The Student News Site of Tarrant County College

The Collegian

The Student News Site of Tarrant County College

The Collegian

The Student News Site of Tarrant County College

The Collegian

Bill increases student loan interest rates

By Susan Tallant/managing editor
   The price tag of a college degree recently went up when President Bush signed a new budget bill raising the interest rates on student loans.
   The Deficit Reduction Act of 2005 will increase interest rates on Stafford loans from a variable rate currently at 4.7 percent to a fixed 6.8 percent.
   “ The cost of a degree is up, but look at the returns,” Bill Elliot, vice president for enrollment at Carnegie Mellon University, said in a recent U.S News and World Report article written by Kim Clark. “How can you afford not to get one?”
   Elliot said students and parents will simply have to bear the cost, but the payoff is higher salaries and better jobs.
   “ Every July 1, the interest rate changed anyway, and it was always a variable interest rate that would never go up over 8.25 percent,” Trina Smith-Patterson, NW Campus director of financial aid, said.
   The difference with the new proposal is that the rate will stay at a fixed 6.8 percent.
   Smith-Patterson said each year, around the time the new interest rate is about to change, students usually get consolidation offers in the mail. Some offers come from unknown banks, so students should be cautious.
   “ Weigh the offers very carefully because you need to make sure they are from a bank or legitimate source such as Sallie Mae, Nellie Mae or some other company who has been around for a while,” she said.
   Some companies will contact students with a loan consolidation offer over the phone.
   “ Students should never give out information over the phone,” she said. “Request the offer to be mailed in writing so you can research it.”
   Smith-Patterson said students should also research whether the company making the offer can keep the interest at the rate it proposed after the change in legislation.
   “ I don’t know if a company can keep your rate lower than the 6.8 percent after the new law takes effect; that is something I will have to research,” she said.
   The best thing students can do to help themselves is to limit the amount of loan money they borrow, Smith-Patterson said.
   “ We try to limit loan debt as much as possible to help [students] in the future when they are repaying the loans,” she said.
   Finding alternatives like scholarships also can help reduce loan debt, Smith-Patterson said.
   “ It is helpful to keep the debt amount down at the community college level, especially if the student plans to transfer to a four-year university,” she said.
   The best time for students to begin the application process for fall semester loans is at the beginning of the year, but no longer than three months prior to the start of the semester.
   Smith-Patterson said student loan applications are generally available in January. Therefore, students can go online Jan. 2 and begin the process.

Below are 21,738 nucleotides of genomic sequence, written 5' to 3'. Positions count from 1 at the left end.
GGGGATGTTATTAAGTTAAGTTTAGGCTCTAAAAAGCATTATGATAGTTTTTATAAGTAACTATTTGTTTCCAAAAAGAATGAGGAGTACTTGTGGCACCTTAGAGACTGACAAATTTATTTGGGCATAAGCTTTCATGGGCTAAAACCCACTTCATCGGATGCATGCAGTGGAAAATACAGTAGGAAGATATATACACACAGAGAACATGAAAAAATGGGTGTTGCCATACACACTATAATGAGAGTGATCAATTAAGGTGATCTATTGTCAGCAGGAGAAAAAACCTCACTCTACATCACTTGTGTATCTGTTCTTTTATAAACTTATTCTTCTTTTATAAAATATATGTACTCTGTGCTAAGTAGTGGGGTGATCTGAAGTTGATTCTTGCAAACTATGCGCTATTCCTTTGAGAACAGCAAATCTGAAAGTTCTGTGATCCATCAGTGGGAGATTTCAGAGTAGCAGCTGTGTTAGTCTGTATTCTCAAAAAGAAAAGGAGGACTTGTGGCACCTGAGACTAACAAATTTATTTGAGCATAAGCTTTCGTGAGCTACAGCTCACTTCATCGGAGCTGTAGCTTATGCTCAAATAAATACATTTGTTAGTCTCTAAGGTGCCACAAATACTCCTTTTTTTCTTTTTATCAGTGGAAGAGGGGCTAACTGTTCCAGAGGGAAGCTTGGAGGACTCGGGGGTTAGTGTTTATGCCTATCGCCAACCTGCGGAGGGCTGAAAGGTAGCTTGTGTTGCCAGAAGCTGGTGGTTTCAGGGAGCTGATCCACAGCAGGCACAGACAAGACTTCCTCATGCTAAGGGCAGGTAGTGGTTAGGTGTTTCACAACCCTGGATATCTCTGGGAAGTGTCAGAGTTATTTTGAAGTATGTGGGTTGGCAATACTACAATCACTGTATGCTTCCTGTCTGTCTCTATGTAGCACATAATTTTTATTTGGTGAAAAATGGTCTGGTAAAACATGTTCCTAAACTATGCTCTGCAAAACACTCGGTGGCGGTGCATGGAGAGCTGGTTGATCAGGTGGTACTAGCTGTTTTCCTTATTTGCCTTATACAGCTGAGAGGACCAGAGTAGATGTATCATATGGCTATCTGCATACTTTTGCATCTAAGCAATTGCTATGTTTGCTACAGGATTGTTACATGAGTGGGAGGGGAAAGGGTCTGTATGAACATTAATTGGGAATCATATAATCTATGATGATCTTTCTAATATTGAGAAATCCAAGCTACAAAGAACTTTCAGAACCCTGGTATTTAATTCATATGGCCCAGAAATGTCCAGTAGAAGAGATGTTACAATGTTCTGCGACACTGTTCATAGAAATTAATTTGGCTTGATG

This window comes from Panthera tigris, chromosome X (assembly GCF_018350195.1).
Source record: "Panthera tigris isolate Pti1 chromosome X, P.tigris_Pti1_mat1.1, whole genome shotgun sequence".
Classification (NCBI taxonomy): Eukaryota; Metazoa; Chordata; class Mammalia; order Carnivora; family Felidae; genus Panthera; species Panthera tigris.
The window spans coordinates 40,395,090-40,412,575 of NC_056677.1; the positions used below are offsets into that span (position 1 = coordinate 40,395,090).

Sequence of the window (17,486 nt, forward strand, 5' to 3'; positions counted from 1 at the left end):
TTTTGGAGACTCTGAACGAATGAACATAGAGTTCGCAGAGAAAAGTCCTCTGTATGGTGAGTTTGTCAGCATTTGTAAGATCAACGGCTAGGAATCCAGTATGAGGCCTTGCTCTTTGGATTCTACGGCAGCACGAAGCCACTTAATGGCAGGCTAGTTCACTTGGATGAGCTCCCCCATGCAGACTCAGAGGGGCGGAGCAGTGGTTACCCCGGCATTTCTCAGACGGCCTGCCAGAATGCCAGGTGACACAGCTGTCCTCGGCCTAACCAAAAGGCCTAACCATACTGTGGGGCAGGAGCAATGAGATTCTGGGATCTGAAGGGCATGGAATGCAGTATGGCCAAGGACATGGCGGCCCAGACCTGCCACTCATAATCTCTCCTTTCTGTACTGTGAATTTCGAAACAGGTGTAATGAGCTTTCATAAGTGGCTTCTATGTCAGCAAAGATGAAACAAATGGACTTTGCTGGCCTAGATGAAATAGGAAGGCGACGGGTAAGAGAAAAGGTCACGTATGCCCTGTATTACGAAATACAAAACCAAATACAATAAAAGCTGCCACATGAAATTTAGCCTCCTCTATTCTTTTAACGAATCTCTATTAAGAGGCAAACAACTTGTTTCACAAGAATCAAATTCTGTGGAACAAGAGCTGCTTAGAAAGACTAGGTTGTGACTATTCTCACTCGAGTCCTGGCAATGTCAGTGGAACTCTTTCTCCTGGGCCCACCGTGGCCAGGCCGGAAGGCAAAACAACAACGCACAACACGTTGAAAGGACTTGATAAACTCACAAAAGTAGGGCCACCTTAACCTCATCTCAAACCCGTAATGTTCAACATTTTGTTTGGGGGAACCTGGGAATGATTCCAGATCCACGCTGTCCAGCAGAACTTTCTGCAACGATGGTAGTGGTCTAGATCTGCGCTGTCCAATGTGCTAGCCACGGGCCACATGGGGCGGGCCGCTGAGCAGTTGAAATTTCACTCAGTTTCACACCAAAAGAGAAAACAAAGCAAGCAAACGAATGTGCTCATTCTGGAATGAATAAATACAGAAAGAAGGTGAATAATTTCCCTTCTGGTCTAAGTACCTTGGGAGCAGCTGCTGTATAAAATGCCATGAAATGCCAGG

“ The earlier students apply for financial aid, the fewer problems they will have getting the money on time.”
The priority deadline is April 15.
   “ If the student can meet that deadline, we can have everything processed before tuition and fees are due,” she said.
   Many available programs distribute funds on a first-come, first-served basis.
   “ Students who do not apply in January, February or March might get put on a waiting list until more funds become available,” she said.
   Once students become eligible, they must also stay eligible, Smith-Patterson said.
   “ It is almost easier to become eligible than to stay eligible,” she said.
   Students can read about eligibility requirements, such as the Satisfactory Progress Policy, online or in the student handbook. A copy of the policy is also mailed to students along with the student’s award letter.
   “ Just like you are educating yourself about your classes, educate yourself about your aid,” she said.
Smith-Patterson said students should monitor their academic progress.
   “ If you are experiencing a problem in class, talk with your instructor or get tutoring help,” she said. “We want to keep you eligible for financial aid.”
   The Deficit Reduction Act of 2005 proposes more than just interest rate changes. It includes changes concerning in-school loan consolidation, spousal loan consolidation, new loan limits, new grant amounts and a change in the expected family contribution.
   “ The Deficit Reduction Act makes important improvements to federal student loan programs. The bill cuts excess government subsidies to lenders and makes other reforms that will help us reduce overall student loan costs by about $22 billion,” President Bush said Feb. 8 prior to signing the bill.
   “ With that money, we will save taxpayers $12 billion because we intend to increase student aid by 10 additional billion dollars,” he said.
   Bush said the new program is more efficient for taxpayers and will allow students to get money needed for school.
   For help with reading loan offers or questions about new rates, call or drop by the financial aid office on any campus.
   Information about scholarships, student loans and financial aid is also available on the TCC Web site: www.tccd.edu.

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